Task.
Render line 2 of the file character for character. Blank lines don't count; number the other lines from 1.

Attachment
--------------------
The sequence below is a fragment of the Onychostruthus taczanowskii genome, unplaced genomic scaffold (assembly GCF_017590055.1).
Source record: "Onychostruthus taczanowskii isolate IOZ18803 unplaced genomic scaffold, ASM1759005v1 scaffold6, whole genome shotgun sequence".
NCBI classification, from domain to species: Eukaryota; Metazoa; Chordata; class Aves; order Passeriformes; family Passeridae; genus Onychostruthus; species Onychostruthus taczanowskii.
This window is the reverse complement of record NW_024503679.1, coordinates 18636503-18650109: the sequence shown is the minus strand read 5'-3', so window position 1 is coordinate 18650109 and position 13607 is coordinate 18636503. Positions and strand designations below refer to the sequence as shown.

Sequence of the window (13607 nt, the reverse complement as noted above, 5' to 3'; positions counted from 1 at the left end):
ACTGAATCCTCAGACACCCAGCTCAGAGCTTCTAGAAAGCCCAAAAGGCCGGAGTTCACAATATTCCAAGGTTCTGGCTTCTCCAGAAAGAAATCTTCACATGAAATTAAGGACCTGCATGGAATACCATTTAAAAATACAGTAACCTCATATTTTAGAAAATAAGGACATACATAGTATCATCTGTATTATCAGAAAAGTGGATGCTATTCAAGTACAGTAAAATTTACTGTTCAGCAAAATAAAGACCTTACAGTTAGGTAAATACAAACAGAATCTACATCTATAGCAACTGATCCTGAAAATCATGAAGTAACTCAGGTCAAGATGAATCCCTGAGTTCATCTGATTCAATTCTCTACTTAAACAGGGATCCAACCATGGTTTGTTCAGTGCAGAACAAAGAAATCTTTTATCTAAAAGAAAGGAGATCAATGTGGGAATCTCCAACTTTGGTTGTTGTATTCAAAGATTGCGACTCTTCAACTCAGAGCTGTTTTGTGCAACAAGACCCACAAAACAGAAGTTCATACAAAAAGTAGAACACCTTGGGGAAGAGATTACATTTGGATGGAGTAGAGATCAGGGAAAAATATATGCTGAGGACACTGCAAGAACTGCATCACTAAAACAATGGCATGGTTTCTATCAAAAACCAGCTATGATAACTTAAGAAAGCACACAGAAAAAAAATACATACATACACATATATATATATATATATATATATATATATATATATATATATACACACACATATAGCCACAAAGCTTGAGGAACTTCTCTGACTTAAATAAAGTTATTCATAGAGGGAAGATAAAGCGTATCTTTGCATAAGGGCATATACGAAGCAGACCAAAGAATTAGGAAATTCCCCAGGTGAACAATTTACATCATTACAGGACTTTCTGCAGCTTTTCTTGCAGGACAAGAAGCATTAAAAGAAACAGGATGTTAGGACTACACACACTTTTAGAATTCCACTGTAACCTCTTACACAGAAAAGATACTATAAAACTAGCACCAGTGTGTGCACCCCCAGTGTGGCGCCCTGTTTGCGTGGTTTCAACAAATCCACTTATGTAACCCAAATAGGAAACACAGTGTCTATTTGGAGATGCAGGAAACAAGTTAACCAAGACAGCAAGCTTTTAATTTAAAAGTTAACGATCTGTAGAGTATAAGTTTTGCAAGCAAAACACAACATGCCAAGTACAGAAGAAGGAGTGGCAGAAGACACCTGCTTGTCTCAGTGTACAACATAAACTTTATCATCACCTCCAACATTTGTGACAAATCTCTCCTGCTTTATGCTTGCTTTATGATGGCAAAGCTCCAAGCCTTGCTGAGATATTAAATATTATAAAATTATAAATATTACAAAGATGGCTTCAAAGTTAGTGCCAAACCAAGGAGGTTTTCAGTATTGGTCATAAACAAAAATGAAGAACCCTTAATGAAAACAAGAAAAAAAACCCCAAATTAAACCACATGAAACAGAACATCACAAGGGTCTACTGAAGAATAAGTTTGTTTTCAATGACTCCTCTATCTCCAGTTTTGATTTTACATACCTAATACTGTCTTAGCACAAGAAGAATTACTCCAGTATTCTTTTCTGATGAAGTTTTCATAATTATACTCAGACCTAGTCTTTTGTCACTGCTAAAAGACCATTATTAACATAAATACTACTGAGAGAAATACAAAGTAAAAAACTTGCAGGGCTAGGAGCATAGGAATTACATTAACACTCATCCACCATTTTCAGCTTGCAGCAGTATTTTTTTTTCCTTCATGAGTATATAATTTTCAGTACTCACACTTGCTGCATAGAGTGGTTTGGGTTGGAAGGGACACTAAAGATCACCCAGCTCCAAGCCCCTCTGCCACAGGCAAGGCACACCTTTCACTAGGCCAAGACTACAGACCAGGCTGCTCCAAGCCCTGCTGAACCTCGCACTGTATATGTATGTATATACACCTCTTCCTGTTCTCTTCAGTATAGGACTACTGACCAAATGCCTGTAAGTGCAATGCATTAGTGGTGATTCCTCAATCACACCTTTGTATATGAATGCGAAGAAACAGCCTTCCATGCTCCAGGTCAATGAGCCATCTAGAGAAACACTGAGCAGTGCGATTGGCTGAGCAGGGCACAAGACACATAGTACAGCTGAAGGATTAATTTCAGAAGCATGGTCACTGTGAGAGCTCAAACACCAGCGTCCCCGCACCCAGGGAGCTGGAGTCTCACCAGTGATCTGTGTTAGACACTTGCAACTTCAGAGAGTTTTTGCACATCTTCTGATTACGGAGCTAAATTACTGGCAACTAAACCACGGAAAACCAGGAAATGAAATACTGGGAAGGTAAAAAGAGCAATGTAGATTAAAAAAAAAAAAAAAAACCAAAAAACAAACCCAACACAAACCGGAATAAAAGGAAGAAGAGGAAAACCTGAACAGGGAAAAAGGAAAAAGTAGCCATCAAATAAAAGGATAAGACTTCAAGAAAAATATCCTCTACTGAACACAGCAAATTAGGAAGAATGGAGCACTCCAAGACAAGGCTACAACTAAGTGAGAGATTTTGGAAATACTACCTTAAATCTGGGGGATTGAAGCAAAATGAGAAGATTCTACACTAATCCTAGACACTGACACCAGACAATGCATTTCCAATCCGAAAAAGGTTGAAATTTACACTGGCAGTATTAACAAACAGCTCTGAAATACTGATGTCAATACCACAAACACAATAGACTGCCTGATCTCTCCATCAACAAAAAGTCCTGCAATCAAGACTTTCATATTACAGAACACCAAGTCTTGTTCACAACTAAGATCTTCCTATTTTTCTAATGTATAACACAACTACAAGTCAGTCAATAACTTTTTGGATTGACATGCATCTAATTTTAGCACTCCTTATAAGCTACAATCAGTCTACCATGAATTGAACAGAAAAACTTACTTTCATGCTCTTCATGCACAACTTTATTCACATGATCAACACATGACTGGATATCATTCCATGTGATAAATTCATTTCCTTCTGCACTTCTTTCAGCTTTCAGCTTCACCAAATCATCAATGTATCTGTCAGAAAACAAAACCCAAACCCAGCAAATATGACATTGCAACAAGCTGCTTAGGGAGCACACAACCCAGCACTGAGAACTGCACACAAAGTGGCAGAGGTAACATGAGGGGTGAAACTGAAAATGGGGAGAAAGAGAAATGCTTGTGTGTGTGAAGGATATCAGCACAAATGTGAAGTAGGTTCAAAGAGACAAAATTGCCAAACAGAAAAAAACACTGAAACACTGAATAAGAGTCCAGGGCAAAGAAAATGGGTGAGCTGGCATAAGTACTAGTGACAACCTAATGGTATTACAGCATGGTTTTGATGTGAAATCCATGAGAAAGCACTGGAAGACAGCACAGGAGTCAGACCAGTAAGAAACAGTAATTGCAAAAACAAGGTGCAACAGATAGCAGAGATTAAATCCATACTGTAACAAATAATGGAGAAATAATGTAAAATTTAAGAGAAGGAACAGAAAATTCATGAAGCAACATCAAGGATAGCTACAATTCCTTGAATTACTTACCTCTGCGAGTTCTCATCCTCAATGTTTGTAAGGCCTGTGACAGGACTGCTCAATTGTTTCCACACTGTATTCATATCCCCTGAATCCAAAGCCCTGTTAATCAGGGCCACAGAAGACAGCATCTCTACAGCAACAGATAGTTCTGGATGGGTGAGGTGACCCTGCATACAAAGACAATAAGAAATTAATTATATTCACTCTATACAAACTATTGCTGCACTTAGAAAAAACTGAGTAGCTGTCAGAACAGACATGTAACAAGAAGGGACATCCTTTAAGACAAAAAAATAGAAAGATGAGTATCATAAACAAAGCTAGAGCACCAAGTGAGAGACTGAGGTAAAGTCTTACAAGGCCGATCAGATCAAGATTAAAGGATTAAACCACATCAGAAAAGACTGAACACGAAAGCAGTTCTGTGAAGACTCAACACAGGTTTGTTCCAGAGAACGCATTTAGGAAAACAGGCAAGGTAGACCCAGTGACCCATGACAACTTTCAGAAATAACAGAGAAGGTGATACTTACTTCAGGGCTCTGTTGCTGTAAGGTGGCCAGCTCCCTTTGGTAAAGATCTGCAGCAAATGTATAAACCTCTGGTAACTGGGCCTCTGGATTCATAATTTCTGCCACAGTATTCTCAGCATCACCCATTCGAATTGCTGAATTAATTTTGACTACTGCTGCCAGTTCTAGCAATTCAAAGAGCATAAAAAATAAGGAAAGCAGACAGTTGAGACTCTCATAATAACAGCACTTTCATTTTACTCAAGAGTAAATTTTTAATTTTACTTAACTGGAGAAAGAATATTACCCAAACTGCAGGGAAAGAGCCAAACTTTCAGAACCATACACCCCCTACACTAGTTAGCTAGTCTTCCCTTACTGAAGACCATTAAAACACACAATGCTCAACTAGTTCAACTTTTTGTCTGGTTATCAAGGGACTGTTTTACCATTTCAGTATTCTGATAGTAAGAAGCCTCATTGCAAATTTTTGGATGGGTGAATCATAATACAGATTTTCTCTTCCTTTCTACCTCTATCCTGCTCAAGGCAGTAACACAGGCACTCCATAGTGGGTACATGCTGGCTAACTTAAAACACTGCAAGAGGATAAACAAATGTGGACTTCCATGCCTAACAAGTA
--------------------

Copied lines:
Source record: "Onychostruthus taczanowskii isolate IOZ18803 unplaced genomic scaffold, ASM1759005v1 scaffold6, whole genome shotgun sequence".